The tax function must transform to become a strategic business asset
Never before has tax been more important to governments, taxpayers and other stakeholders. Increased global compliance requirements, together with a greater need for robust controls to manage tax risks and a desire to use data analytics to assist in business wide decision making processes are all impacting tax functions and their investment decisions.
To remain relevant to the business functions will need to manage these growing external pressures and operational challenges by charting a course for continuous transformation that is immediate, holistic and practical.
The Tax Function of the Future will look fundamentally different from today’s; companies that find ways to bridge the gap between this future state and their current capabilities will be the ones to succeed.
PwC’s Tax Function of the Future series launched today explores their global predictions for the tax function, the challenges arising and how these need to be tackled by companies in the next three to five years.
PwC’s predictions for the Tax Function of the Future
According to PwC, there will be six main areas affecting the tax function that will undergo radical change over the next three to five years:
- The global legislative and regulatory landscape
- Tax function’s role in risk management and governance
- Data flow into the tax function
- Technology automation for tax function analytical tasks
- Tax function roles and processes
- The tax professional of the future
PwC’s predictions for the tax function in these areas can be found in their report.
The starting point for change: A tax strategy and roadmap
The tax function won’t be able to solve these challenges with a one-dimensional approach. It will be necessary to take an integrated approach that is cross-functional, involving governance, data, technology, processes and people.
According to PwC’s report, the critical first step will be for companies to assess the current capabilities of the tax function against a tax maturity model, followed by the development of a clear vision of the desired future state. The future state should be achieved by developing a tailored transformation roadmap with measurable objectives and timelines that addresses the process and technology needs, together with the associated risk management objectives.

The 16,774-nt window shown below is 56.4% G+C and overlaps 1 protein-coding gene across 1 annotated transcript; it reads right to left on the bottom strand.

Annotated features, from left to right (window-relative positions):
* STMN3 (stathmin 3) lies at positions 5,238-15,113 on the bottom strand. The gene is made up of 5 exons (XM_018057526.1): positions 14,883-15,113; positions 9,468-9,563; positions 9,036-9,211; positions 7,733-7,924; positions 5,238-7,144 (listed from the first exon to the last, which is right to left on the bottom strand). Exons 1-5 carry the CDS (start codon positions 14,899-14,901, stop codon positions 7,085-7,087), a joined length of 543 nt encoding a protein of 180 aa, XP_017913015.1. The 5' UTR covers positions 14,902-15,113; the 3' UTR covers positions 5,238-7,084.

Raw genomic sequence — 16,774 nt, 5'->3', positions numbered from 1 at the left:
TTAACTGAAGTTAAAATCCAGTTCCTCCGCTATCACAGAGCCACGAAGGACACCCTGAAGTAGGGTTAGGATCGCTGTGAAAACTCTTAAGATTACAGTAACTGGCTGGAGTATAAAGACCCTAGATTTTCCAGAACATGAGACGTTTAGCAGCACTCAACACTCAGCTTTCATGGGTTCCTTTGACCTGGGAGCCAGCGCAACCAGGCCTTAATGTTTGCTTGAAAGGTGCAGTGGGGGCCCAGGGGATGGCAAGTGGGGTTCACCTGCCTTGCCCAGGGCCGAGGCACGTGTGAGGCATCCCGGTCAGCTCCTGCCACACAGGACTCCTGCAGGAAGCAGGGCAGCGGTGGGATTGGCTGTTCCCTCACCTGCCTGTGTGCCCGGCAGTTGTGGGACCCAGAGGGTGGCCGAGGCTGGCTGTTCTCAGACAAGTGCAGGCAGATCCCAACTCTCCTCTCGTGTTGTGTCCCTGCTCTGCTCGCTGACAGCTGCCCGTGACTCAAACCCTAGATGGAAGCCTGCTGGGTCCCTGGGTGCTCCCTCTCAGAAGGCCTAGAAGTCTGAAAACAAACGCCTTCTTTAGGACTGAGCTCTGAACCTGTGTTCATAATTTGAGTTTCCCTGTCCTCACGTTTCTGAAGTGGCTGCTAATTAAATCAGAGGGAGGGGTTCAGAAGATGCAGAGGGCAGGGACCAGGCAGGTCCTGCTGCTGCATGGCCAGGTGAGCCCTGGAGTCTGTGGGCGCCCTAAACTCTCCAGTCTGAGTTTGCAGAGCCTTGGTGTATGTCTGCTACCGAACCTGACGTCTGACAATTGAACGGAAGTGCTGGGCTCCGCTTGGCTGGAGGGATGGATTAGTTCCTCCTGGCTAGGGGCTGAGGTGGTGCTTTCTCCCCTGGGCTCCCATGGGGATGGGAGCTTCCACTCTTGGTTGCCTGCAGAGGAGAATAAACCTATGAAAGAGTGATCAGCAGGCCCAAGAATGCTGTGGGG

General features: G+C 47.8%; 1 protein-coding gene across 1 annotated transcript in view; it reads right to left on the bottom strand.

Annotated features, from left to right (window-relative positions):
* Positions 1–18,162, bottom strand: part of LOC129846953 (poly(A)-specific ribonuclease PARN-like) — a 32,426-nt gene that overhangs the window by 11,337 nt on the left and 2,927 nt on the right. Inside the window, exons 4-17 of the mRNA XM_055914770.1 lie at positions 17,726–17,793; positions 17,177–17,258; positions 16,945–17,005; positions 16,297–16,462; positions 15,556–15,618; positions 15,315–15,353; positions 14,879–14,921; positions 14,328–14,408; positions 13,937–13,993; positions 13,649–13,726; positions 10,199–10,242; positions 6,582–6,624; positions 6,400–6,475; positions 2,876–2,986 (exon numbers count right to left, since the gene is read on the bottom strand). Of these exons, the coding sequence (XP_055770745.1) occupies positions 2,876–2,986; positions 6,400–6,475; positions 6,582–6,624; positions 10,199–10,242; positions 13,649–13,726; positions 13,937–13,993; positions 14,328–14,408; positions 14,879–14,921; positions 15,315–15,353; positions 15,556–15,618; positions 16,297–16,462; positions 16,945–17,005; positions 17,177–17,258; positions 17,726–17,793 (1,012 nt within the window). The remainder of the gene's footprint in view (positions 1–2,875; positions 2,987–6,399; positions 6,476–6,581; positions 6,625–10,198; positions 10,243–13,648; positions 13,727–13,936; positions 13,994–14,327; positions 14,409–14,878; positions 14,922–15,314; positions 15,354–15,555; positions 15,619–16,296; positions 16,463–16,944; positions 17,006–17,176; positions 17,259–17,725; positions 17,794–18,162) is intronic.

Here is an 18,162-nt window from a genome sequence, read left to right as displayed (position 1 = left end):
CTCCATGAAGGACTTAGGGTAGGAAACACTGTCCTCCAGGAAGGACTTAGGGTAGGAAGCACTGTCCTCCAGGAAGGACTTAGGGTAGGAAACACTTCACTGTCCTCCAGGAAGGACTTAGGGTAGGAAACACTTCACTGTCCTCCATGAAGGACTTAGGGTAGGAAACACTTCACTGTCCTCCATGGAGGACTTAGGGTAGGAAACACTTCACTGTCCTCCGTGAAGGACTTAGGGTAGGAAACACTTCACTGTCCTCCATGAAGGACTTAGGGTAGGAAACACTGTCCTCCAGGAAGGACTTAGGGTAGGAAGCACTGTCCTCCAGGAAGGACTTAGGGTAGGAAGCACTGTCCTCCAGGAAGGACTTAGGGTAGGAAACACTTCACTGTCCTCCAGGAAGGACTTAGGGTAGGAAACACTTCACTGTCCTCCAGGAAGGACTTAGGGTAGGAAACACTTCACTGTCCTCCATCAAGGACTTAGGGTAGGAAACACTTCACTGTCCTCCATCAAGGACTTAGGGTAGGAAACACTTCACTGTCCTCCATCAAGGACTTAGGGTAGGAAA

The tax transformation journey will not be easy, but it is now imperative and the return on investment can be significant for companies. Beyond measurable cost savings, it will improve other areas such as enterprise-wide risk management, tax governance, resource management and recruitment processes.
As Mark Schofield, global Tax Reporting & Strategy leader says, “Tax functions that chart a course for continuous transformation will enjoy the benefits for years to come, being viewed less as a compliance centre and more of a strategic asset for the business”.
To see the PwC report Tax Function of the Future series, visit www.pwc.com/taxfunctionofthefuture.
PwC helps organisations and individuals create the value they’re looking for. We’re a network of firms in 157 countries with more than 195,000 people who are committed to delivering quality in assurance, tax and advisory services. Find out more and tell us what matters to you by visiting us at www.pwc.com.
PwC refers to the PwC network and/or one or more of its member firms, each of which is a separate legal entity. Please see www.pwc.com for further details.
©2015 PricewaterhouseCoopers. All rights reserved.
Mike DaviesDirector of Global CommunicationsUnited Kingdommike.firstname.lastname@example.org+44 (0)20 7804 2378+ 44 (0) 7803 974 136
Ana PortugalGlobal Tax Marketing ManagerPortugalana.email@example.com+351 213 599442
Press release download
More from News releases
Subscribe to rss feedXML
Rise of the robots – good news or bad for business and society?
UN Women’s HeForShe Initiative and PricewaterhouseCoopers International Limited (PwC) Launch Online “Building Gender IQ” Course
UBS/PwC Billionaires Report reveals billionaire wealth facing headwinds with overall wealth declining by USD 300 billion